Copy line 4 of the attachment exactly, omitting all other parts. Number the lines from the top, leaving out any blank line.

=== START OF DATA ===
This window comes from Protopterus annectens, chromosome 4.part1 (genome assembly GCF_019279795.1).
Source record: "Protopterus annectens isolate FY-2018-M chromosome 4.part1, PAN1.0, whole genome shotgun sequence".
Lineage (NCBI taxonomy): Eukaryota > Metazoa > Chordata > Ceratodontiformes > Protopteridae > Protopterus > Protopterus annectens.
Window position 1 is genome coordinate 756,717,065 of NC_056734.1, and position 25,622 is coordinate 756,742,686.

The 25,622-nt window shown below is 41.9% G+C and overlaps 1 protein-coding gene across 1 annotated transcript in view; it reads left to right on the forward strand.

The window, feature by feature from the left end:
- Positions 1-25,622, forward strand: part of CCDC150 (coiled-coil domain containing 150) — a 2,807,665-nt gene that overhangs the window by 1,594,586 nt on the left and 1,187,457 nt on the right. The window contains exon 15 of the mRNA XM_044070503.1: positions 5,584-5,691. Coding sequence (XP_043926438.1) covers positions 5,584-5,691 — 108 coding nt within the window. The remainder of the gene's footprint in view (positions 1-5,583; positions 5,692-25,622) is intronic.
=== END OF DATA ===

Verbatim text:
Window position 1 is genome coordinate 756,717,065 of NC_056734.1, and position 25,622 is coordinate 756,742,686.